Character Analysis Summary:

Augusten BurroughsSensitive, observantSearch for identity and stabilityGrows from a neglected child to an independent adult
Deirdre BurroughsCreative, narcissisticPursuit of artistic recognitionStruggles with mental health, impacting her relationship with Augusten
Dr. FinchEccentric, authoritativeDesire to challenge societal normsServes as a controversial father figure, influencing Augusten’s outlook
Neil BookmanComplex, conflictedSearch for connectionImpacts Augusten’s understanding of relationships
Natalie FinchRebellious, loyalDesire for camaraderie in chaosProvides support and normalcy for Augusten
Hope FinchDevout, naivePreservation of family idealsEmbodies the deep influence of Dr. Finch

Through these characters, “Running with Scissors” paints a rich, complex picture of Augusten Burroughs’s life, highlighting the influences that shaped his journey from a troubled childhood to self-discovery and independence.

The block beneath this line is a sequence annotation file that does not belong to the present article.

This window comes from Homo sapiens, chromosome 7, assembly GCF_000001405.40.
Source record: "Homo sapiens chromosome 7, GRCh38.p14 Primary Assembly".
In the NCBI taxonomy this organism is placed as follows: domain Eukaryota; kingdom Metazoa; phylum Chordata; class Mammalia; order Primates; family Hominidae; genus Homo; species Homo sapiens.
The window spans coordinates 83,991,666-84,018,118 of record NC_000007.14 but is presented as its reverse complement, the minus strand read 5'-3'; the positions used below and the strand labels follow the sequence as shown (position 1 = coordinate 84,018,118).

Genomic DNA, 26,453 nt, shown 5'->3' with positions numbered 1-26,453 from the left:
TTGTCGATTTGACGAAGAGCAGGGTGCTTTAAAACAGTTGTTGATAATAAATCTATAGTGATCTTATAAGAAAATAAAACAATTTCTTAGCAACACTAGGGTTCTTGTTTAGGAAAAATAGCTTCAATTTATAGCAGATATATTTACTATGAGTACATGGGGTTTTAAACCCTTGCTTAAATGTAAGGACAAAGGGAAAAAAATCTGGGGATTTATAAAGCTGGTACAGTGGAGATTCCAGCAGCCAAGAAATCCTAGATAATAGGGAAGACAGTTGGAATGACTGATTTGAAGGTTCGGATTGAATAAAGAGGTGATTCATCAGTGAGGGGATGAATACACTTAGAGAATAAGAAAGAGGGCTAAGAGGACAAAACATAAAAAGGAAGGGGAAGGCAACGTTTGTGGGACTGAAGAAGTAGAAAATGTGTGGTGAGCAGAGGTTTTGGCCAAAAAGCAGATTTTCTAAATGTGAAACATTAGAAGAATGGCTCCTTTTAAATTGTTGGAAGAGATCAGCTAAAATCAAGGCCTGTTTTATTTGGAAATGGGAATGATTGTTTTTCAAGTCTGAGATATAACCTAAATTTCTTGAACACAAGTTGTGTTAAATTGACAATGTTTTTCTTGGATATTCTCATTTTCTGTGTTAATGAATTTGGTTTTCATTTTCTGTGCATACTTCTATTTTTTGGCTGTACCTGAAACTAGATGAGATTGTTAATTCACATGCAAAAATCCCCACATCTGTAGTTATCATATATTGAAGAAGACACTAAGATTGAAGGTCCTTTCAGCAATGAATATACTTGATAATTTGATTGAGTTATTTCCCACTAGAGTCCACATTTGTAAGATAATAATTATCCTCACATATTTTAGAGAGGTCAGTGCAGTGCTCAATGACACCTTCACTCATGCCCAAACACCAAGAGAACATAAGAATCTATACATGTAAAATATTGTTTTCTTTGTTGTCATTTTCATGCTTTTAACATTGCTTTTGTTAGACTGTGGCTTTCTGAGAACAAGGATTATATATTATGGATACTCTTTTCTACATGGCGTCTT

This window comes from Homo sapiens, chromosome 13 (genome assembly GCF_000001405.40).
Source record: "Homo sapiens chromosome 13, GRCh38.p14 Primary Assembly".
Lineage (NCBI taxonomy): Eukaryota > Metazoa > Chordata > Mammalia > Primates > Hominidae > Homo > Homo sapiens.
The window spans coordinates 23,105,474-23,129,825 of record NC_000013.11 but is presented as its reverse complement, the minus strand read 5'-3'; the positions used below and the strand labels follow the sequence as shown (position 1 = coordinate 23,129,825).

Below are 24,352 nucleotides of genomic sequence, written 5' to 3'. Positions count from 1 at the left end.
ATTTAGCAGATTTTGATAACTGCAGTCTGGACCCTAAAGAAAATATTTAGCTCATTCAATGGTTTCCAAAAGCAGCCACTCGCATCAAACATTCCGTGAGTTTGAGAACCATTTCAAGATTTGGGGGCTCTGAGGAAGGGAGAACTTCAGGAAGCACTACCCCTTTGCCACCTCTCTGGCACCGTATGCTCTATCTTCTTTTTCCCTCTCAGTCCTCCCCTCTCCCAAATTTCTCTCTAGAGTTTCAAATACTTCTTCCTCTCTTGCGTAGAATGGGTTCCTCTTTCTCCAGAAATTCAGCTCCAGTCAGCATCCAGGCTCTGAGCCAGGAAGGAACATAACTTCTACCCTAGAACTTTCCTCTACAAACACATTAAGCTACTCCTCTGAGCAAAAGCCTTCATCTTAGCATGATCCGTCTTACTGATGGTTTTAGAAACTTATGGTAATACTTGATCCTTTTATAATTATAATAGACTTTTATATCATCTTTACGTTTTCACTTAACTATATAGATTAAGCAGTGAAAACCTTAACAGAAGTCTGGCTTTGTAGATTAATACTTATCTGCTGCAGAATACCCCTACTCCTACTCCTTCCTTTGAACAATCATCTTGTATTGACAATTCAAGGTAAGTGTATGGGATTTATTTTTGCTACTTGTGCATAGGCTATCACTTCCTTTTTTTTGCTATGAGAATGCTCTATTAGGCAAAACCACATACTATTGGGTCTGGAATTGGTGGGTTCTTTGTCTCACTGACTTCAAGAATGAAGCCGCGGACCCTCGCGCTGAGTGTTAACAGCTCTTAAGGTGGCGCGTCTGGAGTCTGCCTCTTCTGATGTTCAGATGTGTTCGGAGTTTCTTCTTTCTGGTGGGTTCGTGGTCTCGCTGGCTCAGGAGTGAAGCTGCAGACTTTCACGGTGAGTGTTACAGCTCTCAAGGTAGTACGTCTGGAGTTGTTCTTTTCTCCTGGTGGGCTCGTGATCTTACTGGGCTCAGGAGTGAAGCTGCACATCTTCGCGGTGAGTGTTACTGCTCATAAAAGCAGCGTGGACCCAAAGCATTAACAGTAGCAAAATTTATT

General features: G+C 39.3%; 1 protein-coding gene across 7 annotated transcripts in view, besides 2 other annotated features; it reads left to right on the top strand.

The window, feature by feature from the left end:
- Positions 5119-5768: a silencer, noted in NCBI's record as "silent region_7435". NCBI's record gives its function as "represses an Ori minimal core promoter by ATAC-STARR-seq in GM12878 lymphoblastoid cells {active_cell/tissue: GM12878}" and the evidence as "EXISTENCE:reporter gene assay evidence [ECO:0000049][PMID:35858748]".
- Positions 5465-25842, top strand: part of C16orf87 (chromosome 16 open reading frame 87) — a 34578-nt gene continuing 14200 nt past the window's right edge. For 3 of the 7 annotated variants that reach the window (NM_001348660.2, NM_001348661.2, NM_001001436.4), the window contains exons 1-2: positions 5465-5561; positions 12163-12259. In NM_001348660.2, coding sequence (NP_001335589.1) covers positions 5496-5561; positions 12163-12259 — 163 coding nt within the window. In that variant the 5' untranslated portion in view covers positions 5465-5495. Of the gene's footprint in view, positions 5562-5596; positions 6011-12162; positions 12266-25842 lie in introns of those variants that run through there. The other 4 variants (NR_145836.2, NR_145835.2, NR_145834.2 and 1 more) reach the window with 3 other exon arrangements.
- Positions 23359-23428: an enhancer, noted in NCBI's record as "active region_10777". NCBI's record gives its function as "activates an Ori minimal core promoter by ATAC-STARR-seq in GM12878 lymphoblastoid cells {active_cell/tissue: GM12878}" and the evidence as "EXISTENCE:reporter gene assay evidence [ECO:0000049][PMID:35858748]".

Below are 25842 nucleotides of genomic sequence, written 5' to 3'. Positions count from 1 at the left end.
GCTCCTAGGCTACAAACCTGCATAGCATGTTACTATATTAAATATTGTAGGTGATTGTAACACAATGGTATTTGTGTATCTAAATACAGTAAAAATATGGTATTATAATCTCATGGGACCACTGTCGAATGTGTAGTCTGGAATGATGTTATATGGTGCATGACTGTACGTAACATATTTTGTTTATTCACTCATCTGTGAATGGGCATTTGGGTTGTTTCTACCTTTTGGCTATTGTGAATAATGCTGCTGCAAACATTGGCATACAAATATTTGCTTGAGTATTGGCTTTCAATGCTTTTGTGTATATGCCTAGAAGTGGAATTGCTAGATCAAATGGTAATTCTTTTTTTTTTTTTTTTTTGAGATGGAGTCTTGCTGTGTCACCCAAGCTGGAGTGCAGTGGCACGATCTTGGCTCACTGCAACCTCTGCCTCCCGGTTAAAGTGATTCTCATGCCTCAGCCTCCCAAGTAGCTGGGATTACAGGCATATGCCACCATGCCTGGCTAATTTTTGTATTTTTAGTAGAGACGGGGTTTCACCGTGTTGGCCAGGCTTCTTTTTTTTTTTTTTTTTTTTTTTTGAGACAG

Themes and Symbols

“Running with Scissors” is rich with themes and symbols that contribute to the depth and complexity of the memoir. Let’s explore some of the major themes and symbols:


Search for Identity β€” Central to Augusten’s story is his quest for personal identity amidst the chaos of his upbringing. His experiences in the Finch household and his relationships, especially with Neil Bookman, play crucial roles in his journey towards understanding himself and his desires.

Mental Illness and Dysfunction β€” The memoir delves deeply into the impact of mental illness on families, illustrated through Deirdre’s struggle with her mental health and its effects on Augusten. The Finch household, with its unconventional therapy methods, further explores the theme of psychological dysfunction and its normalization.